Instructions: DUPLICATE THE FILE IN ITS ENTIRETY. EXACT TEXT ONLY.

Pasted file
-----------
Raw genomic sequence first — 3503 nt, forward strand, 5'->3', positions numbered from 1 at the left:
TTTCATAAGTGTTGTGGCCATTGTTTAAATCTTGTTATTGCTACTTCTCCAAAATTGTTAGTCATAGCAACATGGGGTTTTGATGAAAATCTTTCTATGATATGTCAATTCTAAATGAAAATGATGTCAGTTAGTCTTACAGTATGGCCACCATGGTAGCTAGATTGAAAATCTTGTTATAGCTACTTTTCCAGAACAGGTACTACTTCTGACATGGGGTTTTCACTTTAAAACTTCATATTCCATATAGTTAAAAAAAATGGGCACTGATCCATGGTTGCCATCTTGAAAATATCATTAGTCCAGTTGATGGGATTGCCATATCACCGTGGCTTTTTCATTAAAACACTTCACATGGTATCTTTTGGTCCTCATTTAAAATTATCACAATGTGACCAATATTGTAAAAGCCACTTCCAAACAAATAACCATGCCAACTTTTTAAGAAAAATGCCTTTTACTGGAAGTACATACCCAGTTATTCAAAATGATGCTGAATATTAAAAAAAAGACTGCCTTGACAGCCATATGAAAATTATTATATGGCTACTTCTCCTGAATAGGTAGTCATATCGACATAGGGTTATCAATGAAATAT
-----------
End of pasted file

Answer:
Raw genomic sequence first — 3503 nt, forward strand, 5'->3', positions numbered from 1 at the left:
TTTCATAAGTGTTGTGGCCATTGTTTAAATCTTGTTATTGCTACTTCTCCAAAATTGTTAGTCATAGCAACATGGGGTTTTGATGAAAATCTTTCTATGATATGTCAATTCTAAATGAAAATGATGTCAGTTAGTCTTACAGTATGGCCACCATGGTAGCTAGATTGAAAATCTTGTTATAGCTACTTTTCCAGAACAGGTACTACTTCTGACATGGGGTTTTCACTTTAAAACTTCATATTCCATATAGTTAAAAAAAATGGGCACTGATCCATGGTTGCCATCTTGAAAATATCATTAGTCCAGTTGATGGGATTGCCATATCACCGTGGCTTTTTCATTAAAACACTTCACATGGTATCTTTTGGTCCTCATTTAAAATTATCACAATGTGACCAATATTGTAAAAGCCACTTCCAAACAAATAACCATGCCAACTTTTTAAGAAAAATGCCTTTTACTGGAAGTACATACCCAGTTATTCAAAATGATGCTGAATATTAAAAAAAAGACTGCCTTGACAGCCATATGAAAATTATTATATGGCTACTTCTCCTGAATAGGTAGTCATATCGACATAGGGTTATCAATGAAATAT